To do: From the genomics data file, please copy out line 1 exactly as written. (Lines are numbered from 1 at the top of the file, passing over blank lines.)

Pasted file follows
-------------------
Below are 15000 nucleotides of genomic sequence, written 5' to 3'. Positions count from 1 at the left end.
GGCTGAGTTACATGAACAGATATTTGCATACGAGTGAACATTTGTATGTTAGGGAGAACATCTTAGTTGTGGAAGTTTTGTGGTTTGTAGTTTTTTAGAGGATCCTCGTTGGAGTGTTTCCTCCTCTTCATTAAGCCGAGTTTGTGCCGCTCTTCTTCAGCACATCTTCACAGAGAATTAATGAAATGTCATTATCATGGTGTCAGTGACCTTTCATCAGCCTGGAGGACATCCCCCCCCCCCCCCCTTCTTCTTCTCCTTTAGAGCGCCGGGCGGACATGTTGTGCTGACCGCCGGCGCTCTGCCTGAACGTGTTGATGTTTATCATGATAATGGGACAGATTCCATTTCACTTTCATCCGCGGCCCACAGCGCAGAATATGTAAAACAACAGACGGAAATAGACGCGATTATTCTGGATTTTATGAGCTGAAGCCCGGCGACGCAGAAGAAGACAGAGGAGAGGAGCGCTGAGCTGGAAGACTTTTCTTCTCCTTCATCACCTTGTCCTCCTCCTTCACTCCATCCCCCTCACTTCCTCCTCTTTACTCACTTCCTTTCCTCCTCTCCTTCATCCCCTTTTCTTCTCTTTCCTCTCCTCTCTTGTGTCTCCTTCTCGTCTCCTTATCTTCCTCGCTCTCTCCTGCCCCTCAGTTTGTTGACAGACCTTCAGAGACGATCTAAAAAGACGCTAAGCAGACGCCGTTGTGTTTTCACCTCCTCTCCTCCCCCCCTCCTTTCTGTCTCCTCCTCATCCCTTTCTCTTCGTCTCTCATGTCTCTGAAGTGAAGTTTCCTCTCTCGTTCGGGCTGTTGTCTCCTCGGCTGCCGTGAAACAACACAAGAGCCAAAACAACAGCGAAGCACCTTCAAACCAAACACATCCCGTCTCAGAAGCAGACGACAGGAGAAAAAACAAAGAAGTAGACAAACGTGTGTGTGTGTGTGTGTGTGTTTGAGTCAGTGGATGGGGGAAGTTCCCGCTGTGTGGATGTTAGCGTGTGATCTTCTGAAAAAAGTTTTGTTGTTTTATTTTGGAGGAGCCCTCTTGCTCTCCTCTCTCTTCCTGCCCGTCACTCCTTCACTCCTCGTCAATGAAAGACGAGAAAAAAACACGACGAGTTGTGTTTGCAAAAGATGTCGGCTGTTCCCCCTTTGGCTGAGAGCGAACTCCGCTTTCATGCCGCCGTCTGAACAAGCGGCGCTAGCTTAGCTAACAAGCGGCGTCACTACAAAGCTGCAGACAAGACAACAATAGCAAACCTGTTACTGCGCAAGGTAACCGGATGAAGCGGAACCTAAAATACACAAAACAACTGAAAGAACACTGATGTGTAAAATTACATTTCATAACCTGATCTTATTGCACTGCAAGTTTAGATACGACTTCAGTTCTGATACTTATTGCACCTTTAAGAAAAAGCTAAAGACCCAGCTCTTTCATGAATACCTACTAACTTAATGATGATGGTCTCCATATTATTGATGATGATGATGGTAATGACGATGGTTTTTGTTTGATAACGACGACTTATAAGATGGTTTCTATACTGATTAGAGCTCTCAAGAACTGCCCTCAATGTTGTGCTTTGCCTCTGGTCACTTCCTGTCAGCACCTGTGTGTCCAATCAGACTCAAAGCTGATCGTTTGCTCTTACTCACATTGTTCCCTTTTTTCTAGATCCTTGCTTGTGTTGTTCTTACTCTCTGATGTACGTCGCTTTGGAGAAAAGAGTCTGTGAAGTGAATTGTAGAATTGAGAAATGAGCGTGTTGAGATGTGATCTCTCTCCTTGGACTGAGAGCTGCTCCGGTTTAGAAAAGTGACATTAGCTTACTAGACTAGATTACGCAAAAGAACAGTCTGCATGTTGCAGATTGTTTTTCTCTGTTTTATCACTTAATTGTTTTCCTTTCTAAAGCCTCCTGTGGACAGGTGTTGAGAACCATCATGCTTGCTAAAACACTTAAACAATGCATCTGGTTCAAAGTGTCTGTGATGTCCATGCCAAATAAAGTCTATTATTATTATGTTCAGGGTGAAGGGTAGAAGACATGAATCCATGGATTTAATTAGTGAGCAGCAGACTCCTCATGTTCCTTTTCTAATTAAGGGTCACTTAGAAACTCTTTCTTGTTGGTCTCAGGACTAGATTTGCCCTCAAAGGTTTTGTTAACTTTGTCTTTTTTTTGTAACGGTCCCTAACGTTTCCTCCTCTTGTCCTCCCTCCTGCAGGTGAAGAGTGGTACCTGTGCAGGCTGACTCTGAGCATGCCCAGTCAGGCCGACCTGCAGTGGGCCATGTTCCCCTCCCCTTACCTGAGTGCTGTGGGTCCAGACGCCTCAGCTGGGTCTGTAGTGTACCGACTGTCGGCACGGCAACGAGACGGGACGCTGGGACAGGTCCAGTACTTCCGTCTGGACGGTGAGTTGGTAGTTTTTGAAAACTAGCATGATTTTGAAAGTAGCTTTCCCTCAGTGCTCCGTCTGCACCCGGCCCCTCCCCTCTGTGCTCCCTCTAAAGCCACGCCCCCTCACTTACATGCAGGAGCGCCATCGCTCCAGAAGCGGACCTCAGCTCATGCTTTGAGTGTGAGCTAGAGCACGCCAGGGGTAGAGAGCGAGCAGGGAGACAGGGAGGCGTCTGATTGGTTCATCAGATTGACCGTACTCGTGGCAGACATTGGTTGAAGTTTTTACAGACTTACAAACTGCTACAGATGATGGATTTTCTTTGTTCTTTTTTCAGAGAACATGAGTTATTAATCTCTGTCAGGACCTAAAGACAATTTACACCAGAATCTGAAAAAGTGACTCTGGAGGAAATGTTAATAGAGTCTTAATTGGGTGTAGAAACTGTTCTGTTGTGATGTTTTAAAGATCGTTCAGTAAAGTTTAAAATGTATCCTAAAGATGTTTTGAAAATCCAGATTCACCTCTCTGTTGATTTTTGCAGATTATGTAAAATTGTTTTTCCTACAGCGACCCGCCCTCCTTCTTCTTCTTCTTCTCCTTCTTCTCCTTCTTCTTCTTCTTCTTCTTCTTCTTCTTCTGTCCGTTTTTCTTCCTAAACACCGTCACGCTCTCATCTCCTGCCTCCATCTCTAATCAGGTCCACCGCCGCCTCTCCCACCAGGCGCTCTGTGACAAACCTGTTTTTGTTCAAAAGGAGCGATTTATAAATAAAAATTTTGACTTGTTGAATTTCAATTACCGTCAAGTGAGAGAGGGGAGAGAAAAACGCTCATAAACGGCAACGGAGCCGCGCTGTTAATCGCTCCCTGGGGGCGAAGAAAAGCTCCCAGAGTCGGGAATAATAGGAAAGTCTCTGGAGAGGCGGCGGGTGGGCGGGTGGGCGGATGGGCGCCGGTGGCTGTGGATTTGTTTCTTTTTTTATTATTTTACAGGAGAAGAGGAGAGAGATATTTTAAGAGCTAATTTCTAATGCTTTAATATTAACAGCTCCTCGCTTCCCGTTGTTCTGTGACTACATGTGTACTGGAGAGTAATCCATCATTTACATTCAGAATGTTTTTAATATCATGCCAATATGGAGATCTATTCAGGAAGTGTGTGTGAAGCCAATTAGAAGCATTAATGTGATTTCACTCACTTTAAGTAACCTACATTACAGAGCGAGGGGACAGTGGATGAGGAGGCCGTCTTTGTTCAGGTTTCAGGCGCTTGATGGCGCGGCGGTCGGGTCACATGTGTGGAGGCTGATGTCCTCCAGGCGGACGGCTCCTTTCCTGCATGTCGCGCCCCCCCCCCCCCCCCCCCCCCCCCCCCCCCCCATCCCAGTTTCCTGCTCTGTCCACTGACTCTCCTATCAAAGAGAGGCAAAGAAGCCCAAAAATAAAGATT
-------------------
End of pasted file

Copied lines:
Below are 15000 nucleotides of genomic sequence, written 5' to 3'. Positions count from 1 at the left end.